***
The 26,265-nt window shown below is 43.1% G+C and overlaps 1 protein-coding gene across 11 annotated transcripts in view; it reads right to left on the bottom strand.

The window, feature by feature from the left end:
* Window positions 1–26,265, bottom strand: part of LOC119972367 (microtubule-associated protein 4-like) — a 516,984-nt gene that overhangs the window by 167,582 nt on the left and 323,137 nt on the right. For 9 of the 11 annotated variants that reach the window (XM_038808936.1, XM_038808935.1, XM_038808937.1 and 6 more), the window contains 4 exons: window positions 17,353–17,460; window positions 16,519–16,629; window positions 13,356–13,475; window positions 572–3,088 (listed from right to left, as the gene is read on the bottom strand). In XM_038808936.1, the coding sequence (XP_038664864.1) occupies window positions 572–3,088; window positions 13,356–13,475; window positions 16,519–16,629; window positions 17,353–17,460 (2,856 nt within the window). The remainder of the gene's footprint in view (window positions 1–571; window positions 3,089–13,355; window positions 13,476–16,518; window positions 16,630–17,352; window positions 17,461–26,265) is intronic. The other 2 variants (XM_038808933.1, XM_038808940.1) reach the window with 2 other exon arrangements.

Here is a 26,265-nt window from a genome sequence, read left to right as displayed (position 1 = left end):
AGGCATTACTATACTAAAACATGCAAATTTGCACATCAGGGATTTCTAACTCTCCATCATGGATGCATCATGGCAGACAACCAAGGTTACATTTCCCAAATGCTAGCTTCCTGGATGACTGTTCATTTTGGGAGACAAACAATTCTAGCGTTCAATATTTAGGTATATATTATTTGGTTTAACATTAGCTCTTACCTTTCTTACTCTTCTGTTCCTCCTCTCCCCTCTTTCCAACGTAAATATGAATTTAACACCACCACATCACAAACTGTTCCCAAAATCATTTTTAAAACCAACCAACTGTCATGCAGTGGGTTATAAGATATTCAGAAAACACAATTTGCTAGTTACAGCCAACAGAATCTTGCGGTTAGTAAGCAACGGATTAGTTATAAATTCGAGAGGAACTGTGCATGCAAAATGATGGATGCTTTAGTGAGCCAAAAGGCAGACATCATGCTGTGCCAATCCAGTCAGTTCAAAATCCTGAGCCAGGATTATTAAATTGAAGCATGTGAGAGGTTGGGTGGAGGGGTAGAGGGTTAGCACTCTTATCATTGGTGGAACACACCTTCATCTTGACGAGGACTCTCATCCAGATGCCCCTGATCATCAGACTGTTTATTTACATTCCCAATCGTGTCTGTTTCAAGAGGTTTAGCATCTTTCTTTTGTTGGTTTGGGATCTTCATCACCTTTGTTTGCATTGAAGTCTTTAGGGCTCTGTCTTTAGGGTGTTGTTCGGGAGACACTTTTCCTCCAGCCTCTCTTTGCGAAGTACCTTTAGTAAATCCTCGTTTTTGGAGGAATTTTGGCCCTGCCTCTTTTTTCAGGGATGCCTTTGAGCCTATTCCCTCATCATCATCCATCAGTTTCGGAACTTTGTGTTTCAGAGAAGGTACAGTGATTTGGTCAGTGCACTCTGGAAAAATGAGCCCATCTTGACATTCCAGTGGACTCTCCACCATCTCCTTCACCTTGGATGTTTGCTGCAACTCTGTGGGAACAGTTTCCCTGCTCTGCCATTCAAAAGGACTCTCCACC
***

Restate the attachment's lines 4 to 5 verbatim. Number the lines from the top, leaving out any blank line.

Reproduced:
Here is a 26,265-nt window from a genome sequence, read left to right as displayed (position 1 = left end):
AGGCATTACTATACTAAAACATGCAAATTTGCACATCAGGGATTTCTAACTCTCCATCATGGATGCATCATGGCAGACAACCAAGGTTACATTTCCCAAATGCTAGCTTCCTGGATGACTGTTCATTTTGGGAGACAAACAATTCTAGCGTTCAATATTTAGGTATATATTATTTGGTTTAACATTAGCTCTTACCTTTCTTACTCTTCTGTTCCTCCTCTCCCCTCTTTCCAACGTAAATATGAATTTAACACCACCACATCACAAACTGTTCCCAAAATCATTTTTAAAACCAACCAACTGTCATGCAGTGGGTTATAAGATATTCAGAAAACACAATTTGCTAGTTACAGCCAACAGAATCTTGCGGTTAGTAAGCAACGGATTAGTTATAAATTCGAGAGGAACTGTGCATGCAAAATGATGGATGCTTTAGTGAGCCAAAAGGCAGACATCATGCTGTGCCAATCCAGTCAGTTCAAAATCCTGAGCCAGGATTATTAAATTGAAGCATGTGAGAGGTTGGGTGGAGGGGTAGAGGGTTAGCACTCTTATCATTGGTGGAACACACCTTCATCTTGACGAGGACTCTCATCCAGATGCCCCTGATCATCAGACTGTTTATTTACATTCCCAATCGTGTCTGTTTCAAGAGGTTTAGCATCTTTCTTTTGTTGGTTTGGGATCTTCATCACCTTTGTTTGCATTGAAGTCTTTAGGGCTCTGTCTTTAGGGTGTTGTTCGGGAGACACTTTTCCTCCAGCCTCTCTTTGCGAAGTACCTTTAGTAAATCCTCGTTTTTGGAGGAATTTTGGCCCTGCCTCTTTTTTCAGGGATGCCTTTGAGCCTATTCCCTCATCATCATCCATCAGTTTCGGAACTTTGTGTTTCAGAGAAGGTACAGTGATTTGGTCAGTGCACTCTGGAAAAATGAGCCCATCTTGACATTCCAGTGGACTCTCCACCATCTCCTTCACCTTGGATGTTTGCTGCAACTCTGTGGGAACAGTTTCCCTGCTCTGCCATTCAAAAGGACTCTCCACC